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Have Printers, Will Travel

Adgraphix does it all, from photo shoot to stucco installs.

Adgraphix (www.adgraphix.net) co-owner Jeff Burns takes pride in his company’s self-sufficiency. The St. Louis-based print shop completes all of its projects in-house, from step A to Z, including photo shoots to nationwide installations. “We’re not your typical sign shop,” he says.

Primarily an installer and designer of vehicle wraps in the ‘90s, Adgraphix started doing retail work when local restaurant chain Chevys Fresh Mex asked if they could wrap some of the doors at eateries around the city. New opportunities mushroomed after that and the shop started working all over the city and then throughout the Midwest, eventually breaking into the world of liquor distributors. E.&J. Gallo, owner of New Amsterdam Vodka, discovered Adgraphix’s work in Chicago in 2009 and has relied on the shop for retail graphics across the country ever since.

Their latest project for New Amsterdam involved 10 locations around Kansas City, Missouri, including convenience and retail liquor stores. They started off by sending their own team of surveyors to evaluate each location and measure the space for each custom graphic.

“It’s not the easiest work when it’s customized. It’s not printing a stack of 2 x 3-foot posters that you can pull off the shelf,” says Burns. “It’s custom-fitted to each location and that has its drawbacks, but being willing to go through all of the headache has worked out to be a good thing for us. It’s where we’re different.”

The team then returned home and created photographic mock-ups for each graphic. After receiving approval from both New Amsterdam and the individual locale owners, they began the design process with their own images of the Kansas City skyline to match the vodka brand’s “It’s Your Town” tagline.

The graphics were then printed on Adgraphix’s two Roland Soljet Pro4 XR-640 large-format printer/cutters, an upgrade from the Arizona 180 solvent printer they used in the ‘90s. The shop also houses a Seiko ColorPainter and, for specialty printing on wood, aluminum, and glass, an HP Scitex FB500 UV printer.

The company requires its installers to complete a weeklong training course at 3M’s facility in St. Paul, Minnesota. Counter and window graphics were printed on 3M Controltac Graphic Film IJ180; the counter graphics were also covered in 3M’s heavy floor laminate to protect from a year or two’s worth of wear and tear. Outdoor textured wall graphics – “the hot new thing,” according to Burns – were printed on 3M Envision Print Wrap Film SV480Cv3.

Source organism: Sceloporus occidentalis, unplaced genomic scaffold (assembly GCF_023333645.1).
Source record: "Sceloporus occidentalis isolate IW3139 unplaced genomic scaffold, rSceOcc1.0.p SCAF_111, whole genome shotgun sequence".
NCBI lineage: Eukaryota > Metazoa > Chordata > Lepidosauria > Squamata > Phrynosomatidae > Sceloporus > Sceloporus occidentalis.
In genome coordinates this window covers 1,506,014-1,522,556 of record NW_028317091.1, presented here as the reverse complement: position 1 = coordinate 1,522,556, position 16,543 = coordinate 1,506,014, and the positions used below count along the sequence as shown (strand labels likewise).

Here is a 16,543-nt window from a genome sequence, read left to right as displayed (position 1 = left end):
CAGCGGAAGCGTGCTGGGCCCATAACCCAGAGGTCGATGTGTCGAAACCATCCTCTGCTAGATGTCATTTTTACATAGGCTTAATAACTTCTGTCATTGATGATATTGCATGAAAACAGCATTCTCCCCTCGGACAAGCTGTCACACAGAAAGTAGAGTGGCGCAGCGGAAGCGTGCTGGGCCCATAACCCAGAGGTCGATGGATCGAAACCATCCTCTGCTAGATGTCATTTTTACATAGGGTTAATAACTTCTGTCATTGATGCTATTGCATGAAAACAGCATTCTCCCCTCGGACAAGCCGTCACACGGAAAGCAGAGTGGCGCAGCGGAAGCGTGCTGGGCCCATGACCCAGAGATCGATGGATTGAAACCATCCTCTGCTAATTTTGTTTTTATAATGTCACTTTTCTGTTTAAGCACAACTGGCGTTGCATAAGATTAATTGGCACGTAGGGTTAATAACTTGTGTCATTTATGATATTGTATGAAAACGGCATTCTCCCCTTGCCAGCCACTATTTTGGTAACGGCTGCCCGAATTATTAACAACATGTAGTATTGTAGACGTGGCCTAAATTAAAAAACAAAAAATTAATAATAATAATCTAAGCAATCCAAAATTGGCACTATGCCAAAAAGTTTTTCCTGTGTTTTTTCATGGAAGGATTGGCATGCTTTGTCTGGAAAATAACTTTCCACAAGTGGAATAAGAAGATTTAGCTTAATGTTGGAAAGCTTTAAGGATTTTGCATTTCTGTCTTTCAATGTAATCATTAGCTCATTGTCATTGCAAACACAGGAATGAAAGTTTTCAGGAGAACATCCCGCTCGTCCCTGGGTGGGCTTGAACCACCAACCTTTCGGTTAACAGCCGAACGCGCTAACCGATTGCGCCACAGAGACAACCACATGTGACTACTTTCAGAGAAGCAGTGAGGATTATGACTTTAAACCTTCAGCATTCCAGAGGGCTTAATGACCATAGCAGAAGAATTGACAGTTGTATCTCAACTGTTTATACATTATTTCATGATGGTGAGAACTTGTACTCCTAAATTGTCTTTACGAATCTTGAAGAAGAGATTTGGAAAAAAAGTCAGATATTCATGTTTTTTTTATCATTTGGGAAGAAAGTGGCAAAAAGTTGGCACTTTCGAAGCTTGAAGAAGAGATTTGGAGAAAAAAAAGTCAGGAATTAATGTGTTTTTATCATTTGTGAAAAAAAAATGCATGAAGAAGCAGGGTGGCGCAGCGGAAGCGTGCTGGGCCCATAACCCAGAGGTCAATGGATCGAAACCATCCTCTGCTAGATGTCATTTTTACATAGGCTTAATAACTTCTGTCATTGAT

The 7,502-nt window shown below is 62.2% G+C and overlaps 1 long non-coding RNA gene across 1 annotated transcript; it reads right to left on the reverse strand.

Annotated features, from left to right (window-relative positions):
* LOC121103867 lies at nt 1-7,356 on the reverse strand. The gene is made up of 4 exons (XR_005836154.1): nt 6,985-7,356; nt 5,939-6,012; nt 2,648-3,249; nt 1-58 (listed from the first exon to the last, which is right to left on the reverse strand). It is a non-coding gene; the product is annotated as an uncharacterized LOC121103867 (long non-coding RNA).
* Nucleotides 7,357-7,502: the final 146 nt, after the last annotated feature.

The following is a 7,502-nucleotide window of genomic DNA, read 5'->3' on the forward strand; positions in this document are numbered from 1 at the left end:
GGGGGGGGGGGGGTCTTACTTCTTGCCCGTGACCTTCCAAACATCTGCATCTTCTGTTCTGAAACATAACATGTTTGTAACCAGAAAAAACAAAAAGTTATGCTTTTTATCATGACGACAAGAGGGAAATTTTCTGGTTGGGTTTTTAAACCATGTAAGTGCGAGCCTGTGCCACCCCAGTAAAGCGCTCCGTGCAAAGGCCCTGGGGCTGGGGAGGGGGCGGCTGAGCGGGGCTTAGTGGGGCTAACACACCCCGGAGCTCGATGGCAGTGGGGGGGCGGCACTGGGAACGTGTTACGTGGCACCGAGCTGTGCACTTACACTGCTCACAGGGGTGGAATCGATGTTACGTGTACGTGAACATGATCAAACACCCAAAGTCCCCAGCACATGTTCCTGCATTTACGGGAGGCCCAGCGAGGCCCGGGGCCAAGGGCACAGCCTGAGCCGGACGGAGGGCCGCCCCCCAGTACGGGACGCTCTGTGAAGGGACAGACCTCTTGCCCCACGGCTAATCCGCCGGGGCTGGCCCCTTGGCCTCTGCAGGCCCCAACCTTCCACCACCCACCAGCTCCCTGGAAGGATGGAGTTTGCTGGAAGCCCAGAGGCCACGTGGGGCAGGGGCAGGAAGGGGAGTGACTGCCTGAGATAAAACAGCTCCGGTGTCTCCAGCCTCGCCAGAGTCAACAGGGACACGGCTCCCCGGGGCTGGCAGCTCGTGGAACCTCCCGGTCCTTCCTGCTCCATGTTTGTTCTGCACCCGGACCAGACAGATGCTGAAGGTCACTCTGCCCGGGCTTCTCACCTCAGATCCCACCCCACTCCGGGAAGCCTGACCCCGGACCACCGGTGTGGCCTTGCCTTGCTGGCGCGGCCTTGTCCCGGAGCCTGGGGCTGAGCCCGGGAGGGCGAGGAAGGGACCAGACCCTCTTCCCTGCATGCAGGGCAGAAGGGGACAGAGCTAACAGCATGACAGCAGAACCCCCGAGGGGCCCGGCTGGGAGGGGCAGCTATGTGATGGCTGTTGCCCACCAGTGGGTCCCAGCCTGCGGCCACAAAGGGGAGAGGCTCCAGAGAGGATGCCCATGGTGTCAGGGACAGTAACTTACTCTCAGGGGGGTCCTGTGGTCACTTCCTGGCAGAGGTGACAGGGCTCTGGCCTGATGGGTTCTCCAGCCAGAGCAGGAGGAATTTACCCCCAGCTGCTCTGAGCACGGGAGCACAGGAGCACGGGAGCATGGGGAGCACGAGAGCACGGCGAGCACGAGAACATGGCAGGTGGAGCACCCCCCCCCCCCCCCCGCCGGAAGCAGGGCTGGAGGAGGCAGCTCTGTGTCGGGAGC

Planting the seed before customers even walk in the door seems to be a new strategy for P-O-P. “There are so many brands fighting one another for the best spots,” says Burns. “The idea is that someone pulls into the parking lot and they’re staring right at this graphic and it gets them thinking, ‘Maybe I’ll try something new.’”

Seeds don’t plant themselves, however, and installing on brick, stucco, and concrete can be time consuming. An 8 x 8-foot graphic can take a pair of installers three or four hours to install, and that’s just Adgraphix’s standard process of passing over the graphic in 2- to 3-inch strips with a heat gun attached to a roller tool. Heated to 1200 degrees F, the roller melts the material into the crevices of the wall for an authentic, painted look, says Burns.

The space for one 8 x 24-foot graphic proved even more resistant, with boarded-up windows embedded in the brick. The team had to drill 4 x 8-foot sheets of 3A Composites Dibond to the wall and then attach the graphic to the boards.

In the end, though, Burns says it’s those tricky moments that set his shop apart. “If all you want to do is print, that’s the gravy, the easy part. The rest is the finesse part, and frankly, it’s the part that matters because it determines whether it’s going to be a quality end product or not.”

See other great P-O-P projects from our April/May issue:

Pop-Up Lady Project Summit
Two Images Are Better than One
Planning Paramount in Multifaceted Campaign
Deck the Walls, and Floors, and Elevators
 

View more from this Screen Printing issue